Phase 3 Integration: The last step is operationalizing these KPIs. Conduct training sessions and workshops to integrate these aligned metrics into routine decision-making workflows.
To learn more, click here
2. Establish Ethical Guidelines 🧭 →
Solid governance isn't a buzzword.
Solid governance ensures everyone is on the same page about ethical reporting practices. The whole system is designed to discourage unethical alterations of financial data.
Gif by drawify on Giphy
Phase 1 Committee Formation: Assemble an ethics committee comprising legal experts, senior financial analysts, and operational heads. Their role? To act as the moral compass of the company.
Phase 2 Documentation: Develop a detailed policy document, but don't make it a tombstone text nobody reads. Include case studies, examples, and potential scenarios to make it relatable and easily understood.
Phase 3 Internal Marketing: Roll this document out as if it's a product launch. Host town halls, webinars, and one-on-one sessions to ensure everyone understands the new ethical guidelines.
To learn more, click here
3. Internal Controls via ERP Systems 💭 →
Once alignment and ethics are set, it's time for the concrete to dry. You can install a robust ERP system that is the custodian of all your financial data. This isn't an IT project; it's a transformation project.
Reputable options like SAP S/4HANA or Oracle ERP Cloud are worth considering, but due diligence in vendor selection is crucial.
Phase 1: Scoping: This is an enterprise-wide effort. Gather detailed requirements from each department and unify them into a single 'needs document.'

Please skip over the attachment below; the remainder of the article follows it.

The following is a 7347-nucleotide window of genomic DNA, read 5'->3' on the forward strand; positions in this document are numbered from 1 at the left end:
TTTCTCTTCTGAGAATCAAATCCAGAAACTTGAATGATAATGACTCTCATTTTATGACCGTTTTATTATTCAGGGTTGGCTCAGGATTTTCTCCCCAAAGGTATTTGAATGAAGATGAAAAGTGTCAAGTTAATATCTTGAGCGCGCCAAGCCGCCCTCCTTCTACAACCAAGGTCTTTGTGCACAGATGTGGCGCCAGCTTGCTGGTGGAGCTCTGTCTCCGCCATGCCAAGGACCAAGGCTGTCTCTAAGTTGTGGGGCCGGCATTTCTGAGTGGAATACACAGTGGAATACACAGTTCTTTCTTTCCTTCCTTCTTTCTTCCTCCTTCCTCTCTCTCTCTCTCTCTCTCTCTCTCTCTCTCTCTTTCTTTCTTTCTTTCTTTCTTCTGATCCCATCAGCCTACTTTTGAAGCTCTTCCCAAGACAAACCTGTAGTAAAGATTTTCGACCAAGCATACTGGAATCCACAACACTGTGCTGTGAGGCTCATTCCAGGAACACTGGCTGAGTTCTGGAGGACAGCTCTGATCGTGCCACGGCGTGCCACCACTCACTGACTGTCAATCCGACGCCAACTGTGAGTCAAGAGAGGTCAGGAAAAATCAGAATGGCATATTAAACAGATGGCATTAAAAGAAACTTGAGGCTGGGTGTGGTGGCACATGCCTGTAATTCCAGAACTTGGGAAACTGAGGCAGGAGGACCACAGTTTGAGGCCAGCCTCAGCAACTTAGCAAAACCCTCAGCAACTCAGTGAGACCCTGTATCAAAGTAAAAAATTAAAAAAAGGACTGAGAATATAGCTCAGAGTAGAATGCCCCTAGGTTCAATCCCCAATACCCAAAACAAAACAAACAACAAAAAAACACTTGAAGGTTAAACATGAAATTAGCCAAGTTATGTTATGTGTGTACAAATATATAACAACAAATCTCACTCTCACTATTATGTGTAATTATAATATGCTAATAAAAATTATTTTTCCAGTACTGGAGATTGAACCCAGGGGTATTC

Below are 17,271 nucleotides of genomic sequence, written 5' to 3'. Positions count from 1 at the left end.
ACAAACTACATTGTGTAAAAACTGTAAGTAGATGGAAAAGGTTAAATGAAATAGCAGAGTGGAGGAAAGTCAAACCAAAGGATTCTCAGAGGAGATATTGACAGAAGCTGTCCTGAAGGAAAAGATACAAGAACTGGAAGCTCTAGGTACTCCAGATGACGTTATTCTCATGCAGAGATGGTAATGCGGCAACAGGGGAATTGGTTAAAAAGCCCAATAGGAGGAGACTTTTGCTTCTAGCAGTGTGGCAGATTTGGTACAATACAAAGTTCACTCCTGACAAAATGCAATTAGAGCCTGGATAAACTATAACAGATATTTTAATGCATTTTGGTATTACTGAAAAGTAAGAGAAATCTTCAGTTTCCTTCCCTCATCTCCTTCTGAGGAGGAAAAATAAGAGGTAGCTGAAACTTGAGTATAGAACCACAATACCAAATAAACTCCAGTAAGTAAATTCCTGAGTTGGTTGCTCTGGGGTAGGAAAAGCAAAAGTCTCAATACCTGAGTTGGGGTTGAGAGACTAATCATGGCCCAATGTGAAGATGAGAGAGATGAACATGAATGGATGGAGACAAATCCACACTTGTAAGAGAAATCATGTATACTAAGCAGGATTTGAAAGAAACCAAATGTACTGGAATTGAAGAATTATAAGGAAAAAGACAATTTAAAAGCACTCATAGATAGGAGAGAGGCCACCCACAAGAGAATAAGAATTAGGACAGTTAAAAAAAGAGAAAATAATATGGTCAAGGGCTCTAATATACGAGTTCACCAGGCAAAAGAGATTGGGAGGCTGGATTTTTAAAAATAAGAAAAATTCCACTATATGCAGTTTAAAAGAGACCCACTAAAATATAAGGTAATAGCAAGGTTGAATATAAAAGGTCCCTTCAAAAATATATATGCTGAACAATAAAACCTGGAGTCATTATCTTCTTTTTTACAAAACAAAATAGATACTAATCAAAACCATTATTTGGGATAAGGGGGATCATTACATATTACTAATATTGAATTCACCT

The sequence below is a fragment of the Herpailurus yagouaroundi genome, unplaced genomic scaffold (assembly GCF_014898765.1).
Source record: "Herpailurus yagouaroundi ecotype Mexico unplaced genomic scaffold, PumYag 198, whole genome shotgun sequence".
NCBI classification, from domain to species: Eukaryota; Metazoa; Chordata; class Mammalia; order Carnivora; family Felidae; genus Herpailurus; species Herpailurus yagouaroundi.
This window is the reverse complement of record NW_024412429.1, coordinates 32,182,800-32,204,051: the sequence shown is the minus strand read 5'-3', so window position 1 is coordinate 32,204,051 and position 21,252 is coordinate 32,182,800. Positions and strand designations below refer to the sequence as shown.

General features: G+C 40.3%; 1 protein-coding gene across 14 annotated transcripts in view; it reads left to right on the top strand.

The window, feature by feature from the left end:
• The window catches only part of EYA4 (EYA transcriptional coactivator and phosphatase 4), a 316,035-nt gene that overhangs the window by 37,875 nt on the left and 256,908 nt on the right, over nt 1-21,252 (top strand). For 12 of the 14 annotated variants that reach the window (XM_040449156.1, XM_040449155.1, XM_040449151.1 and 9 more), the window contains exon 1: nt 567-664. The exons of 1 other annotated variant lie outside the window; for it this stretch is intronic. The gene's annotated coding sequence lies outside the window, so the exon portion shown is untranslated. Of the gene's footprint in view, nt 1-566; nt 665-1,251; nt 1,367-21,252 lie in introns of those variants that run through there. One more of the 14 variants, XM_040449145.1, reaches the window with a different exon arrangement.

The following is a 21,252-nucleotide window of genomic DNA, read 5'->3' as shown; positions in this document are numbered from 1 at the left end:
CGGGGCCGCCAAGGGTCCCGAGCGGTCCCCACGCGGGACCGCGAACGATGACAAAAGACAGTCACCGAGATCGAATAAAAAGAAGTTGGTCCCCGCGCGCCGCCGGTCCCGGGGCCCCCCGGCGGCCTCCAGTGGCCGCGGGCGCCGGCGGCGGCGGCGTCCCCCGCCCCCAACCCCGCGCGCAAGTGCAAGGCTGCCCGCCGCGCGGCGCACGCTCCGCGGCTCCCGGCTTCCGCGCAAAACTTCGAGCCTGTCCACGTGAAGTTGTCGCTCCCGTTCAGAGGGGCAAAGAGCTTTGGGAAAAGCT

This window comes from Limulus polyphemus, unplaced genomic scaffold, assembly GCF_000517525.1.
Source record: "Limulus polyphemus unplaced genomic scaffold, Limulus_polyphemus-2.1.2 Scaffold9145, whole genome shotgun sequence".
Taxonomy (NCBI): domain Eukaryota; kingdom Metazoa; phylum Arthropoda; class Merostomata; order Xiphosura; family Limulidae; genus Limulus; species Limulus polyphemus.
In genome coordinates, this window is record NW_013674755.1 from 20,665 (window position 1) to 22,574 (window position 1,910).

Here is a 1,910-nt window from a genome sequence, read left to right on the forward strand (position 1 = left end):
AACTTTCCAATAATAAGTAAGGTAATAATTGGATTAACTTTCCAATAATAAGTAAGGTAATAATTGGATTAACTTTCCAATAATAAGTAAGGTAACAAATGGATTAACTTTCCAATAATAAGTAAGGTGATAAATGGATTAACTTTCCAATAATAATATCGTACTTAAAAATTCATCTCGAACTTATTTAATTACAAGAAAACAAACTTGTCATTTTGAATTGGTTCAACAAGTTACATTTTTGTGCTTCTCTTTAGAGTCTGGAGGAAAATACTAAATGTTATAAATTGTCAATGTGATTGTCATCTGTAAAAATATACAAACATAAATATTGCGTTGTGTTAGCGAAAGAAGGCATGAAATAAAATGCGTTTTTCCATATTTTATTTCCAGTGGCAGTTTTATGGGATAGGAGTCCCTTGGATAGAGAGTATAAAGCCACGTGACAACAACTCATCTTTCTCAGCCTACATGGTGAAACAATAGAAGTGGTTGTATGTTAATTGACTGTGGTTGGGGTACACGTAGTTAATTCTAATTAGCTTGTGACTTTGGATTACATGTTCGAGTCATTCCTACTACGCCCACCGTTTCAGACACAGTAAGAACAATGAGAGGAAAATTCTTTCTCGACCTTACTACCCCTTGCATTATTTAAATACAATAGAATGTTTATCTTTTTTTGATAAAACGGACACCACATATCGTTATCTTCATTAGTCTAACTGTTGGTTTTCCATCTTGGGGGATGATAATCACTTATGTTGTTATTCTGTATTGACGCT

Phase 2: The Hunt: Now, begin the vendor selection process. Balance cost, capabilities, and customer service in your evaluation metrics.
Phase 3: Pilot Testing: Choose a low-risk area of your business for a test run. You should iron out any issues before you go big.
Phase 4: Full Roll-Out: Once satisfied with the pilot, go full-scale. Make sure to have a contingency plan in place to handle any surprises.
To learn more, click here.
Small ask: If you enjoyed today’s post, I’d be incredibly grateful if you helped others discover The Bottleneck. Please hit me with a fav or repost on my tweet below.
One thing that never fails to amaze me:
Committing financial fraud in the silliest ways.
Having money won't help you solve your problems. You'll only get caught eventually
A few funny stories I've heard before:
- Buying two jaguars at the same time (the car and the animal)… twitter.com/i/web/status/1…
— Rameel Sheikh ⚙️ (@ramshe1000)
Oct 16, 2023
What Next: 3 resources to learn more
Bonus: What I consumed this week
Tool of the Week
Check Out: A new tool I found this week (Not sponsored)
Quickbooks needs an upgrade. As I’ve looked to automate the financials for the Bottleneck, I’ve discovered Puzzle.
Try out Puzzle to get automated financials, insights, accruals & advice - all in one.
It's crucial to monitor your spending and purchases from day one.
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Brain Teaser Answer
For Fun: Trivia question in the intro
Financial fraud by African founder